Beauty, they say, is in the eye of the beholder, and neurobiology, it turns out, supports this idiom. While some people might be moved by the beauty of an artistic or musical work, others experience the same ecstasy when gazing upon an elegant set of mathematical equations, new research finds. And, all these experiences activate the same part of the brain.
Mathematicians have long described having "an emotional experience" when working with a particularly refined set of equations, authors of the new study told Medical Daily. But no one knew if they were having the same neurobiological experiences as people describing similar emotional reactions to what we generally describe as "art." The research team recruited 15 mathematicians to look at 60 different equations while having their brains scanned in an fMRI. While the fMRI recorded the math experts' neurological reactions, the volunteers told the researchers whether they found each equation to be beautiful, ugly or something in between.
The more beautiful the mathematicians found the equations to be, Medical Daily reports, the more activity registered in their medial orbitofrontal cortex, the area of the brain that researchers normally associate with emotional, beautiful experiences.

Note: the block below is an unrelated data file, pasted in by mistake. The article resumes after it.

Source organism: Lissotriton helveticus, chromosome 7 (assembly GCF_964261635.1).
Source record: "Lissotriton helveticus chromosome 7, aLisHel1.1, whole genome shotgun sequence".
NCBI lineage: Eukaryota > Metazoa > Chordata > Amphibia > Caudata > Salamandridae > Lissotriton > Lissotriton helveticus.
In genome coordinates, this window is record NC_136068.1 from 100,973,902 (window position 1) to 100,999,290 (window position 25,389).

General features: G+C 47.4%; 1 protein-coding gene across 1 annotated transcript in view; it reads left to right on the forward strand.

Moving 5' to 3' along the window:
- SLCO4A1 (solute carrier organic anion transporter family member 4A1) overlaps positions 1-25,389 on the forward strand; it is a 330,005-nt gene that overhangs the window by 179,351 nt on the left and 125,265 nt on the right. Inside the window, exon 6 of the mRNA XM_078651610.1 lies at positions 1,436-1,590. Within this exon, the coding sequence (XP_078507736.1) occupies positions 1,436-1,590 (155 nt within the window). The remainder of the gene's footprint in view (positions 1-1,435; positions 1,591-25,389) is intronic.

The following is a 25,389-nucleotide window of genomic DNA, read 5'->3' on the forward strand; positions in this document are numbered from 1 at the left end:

What prompts our brains to see beauty, in other words, is individualized for each of us, and those individualized experience seem to be connected, in some way, to our knoweldge. But the experience of beauty cuts across disciplines. Not everyone will find mathematical equations beautiful, but, if they do, they're having the same experience as a person who looks at a painting and sees beauty there. Teasing out why certain types of work trigger this response in certain people, though—whether it's the influence of environment, experience, natural disposition or understanding—will no doubt require some beautiful formulas of its own.